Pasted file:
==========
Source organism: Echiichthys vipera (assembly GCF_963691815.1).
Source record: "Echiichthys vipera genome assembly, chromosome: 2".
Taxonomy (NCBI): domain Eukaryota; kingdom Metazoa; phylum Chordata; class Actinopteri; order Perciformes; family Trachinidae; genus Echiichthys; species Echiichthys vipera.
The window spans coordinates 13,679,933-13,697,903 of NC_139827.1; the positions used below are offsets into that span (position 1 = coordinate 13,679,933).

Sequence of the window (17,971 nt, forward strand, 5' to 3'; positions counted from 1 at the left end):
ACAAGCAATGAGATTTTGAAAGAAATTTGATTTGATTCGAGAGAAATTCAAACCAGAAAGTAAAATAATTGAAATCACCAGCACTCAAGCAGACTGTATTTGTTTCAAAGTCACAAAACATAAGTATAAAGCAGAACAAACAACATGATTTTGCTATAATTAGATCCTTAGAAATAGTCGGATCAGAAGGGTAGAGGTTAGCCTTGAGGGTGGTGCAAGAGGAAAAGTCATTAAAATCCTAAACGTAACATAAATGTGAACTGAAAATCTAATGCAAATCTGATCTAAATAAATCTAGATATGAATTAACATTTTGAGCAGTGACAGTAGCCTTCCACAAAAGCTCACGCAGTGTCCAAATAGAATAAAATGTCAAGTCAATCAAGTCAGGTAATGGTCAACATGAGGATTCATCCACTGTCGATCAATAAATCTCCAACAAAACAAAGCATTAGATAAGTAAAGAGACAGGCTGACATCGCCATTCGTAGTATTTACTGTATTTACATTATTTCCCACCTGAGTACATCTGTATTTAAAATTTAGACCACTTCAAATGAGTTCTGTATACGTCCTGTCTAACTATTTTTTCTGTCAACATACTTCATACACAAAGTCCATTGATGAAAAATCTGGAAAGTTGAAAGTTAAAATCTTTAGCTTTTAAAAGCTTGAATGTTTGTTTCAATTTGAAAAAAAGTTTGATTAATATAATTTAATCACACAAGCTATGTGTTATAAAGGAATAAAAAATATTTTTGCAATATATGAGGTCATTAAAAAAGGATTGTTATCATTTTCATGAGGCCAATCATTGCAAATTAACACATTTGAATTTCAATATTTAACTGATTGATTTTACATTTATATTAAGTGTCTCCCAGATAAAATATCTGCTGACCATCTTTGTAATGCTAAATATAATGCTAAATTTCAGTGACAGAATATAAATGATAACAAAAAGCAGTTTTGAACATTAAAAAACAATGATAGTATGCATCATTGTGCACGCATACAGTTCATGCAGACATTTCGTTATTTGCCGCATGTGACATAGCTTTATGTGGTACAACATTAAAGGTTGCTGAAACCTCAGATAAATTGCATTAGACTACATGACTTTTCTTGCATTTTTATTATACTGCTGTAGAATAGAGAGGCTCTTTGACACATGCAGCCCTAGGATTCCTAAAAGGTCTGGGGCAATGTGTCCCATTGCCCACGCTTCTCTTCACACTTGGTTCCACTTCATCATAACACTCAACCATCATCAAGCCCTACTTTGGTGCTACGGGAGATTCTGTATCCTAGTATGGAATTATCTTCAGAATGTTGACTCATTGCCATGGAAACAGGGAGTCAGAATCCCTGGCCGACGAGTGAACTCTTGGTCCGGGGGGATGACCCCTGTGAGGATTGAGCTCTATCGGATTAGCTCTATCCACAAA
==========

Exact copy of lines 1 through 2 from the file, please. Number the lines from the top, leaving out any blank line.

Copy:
Source organism: Echiichthys vipera (assembly GCF_963691815.1).
Source record: "Echiichthys vipera genome assembly, chromosome: 2".